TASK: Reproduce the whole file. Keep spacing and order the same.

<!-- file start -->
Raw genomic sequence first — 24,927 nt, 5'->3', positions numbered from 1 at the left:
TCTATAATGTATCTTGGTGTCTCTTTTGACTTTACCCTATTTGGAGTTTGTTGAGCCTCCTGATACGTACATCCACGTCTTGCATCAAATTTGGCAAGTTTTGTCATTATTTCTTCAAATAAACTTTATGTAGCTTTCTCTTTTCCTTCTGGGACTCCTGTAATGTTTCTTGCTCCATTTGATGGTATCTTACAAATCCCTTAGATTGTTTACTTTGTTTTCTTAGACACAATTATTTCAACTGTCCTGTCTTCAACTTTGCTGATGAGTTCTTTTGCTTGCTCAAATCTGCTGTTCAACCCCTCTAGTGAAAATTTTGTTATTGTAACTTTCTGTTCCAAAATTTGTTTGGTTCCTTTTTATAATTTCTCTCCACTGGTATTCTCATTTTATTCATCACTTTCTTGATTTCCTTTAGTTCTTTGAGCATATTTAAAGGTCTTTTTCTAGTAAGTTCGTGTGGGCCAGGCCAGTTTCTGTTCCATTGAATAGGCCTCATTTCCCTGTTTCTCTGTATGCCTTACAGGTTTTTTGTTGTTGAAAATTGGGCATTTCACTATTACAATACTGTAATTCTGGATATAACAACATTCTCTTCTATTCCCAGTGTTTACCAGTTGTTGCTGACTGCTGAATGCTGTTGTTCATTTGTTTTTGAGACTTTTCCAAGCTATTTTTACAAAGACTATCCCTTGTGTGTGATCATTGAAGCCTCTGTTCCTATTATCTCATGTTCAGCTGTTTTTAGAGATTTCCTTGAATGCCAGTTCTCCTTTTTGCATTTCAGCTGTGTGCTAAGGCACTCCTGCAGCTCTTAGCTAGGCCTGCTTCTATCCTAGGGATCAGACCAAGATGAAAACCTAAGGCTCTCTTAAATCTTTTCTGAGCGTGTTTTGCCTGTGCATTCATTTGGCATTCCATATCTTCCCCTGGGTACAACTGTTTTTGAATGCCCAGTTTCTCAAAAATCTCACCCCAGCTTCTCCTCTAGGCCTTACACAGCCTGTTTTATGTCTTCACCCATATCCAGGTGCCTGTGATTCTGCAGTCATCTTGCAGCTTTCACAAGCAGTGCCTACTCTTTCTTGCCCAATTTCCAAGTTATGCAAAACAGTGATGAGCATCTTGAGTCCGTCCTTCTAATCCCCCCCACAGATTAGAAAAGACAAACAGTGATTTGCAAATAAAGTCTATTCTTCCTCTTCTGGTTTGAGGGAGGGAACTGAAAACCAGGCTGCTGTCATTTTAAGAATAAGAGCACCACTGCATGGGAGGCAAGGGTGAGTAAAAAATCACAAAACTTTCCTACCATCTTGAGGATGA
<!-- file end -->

Raw genomic sequence first — 24,927 nt, 5'->3', positions numbered from 1 at the left:
TCTATAATGTATCTTGGTGTCTCTTTTGACTTTACCCTATTTGGAGTTTGTTGAGCCTCCTGATACGTACATCCACGTCTTGCATCAAATTTGGCAAGTTTTGTCATTATTTCTTCAAATAAACTTTATGTAGCTTTCTCTTTTCCTTCTGGGACTCCTGTAATGTTTCTTGCTCCATTTGATGGTATCTTACAAATCCCTTAGATTGTTTACTTTGTTTTCTTAGACACAATTATTTCAACTGTCCTGTCTTCAACTTTGCTGATGAGTTCTTTTGCTTGCTCAAATCTGCTGTTCAACCCCTCTAGTGAAAATTTTGTTATTGTAACTTTCTGTTCCAAAATTTGTTTGGTTCCTTTTTATAATTTCTCTCCACTGGTATTCTCATTTTATTCATCACTTTCTTGATTTCCTTTAGTTCTTTGAGCATATTTAAAGGTCTTTTTCTAGTAAGTTCGTGTGGGCCAGGCCAGTTTCTGTTCCATTGAATAGGCCTCATTTCCCTGTTTCTCTGTATGCCTTACAGGTTTTTTGTTGTTGAAAATTGGGCATTTCACTATTACAATACTGTAATTCTGGATATAACAACATTCTCTTCTATTCCCAGTGTTTACCAGTTGTTGCTGACTGCTGAATGCTGTTGTTCATTTGTTTTTGAGACTTTTCCAAGCTATTTTTACAAAGACTATCCCTTGTGTGTGATCATTGAAGCCTCTGTTCCTATTATCTCATGTTCAGCTGTTTTTAGAGATTTCCTTGAATGCCAGTTCTCCTTTTTGCATTTCAGCTGTGTGCTAAGGCACTCCTGCAGCTCTTAGCTAGGCCTGCTTCTATCCTAGGGATCAGACCAAGATGAAAACCTAAGGCTCTCTTAAATCTTTTCTGAGCGTGTTTTGCCTGTGCATTCATTTGGCATTCCATATCTTCCCCTGGGTACAACTGTTTTTGAATGCCCAGTTTCTCAAAAATCTCACCCCAGCTTCTCCTCTAGGCCTTACACAGCCTGTTTTATGTCTTCACCCATATCCAGGTGCCTGTGATTCTGCAGTCATCTTGCAGCTTTCACAAGCAGTGCCTACTCTTTCTTGCCCAATTTCCAAGTTATGCAAAACAGTGATGAGCATCTTGAGTCCGTCCTTCTAATCCCCCCCACAGATTAGAAAAGACAAACAGTGATTTGCAAATAAAGTCTATTCTTCCTCTTCTGGTTTGAGGGAGGGAACTGAAAACCAGGCTGCTGTCATTTTAAGAATAAGAGCACCACTGCATGGGAGGCAAGGGTGAGTAAAAAATCACAAAACTTTCCTACCATCTTGAGGATGA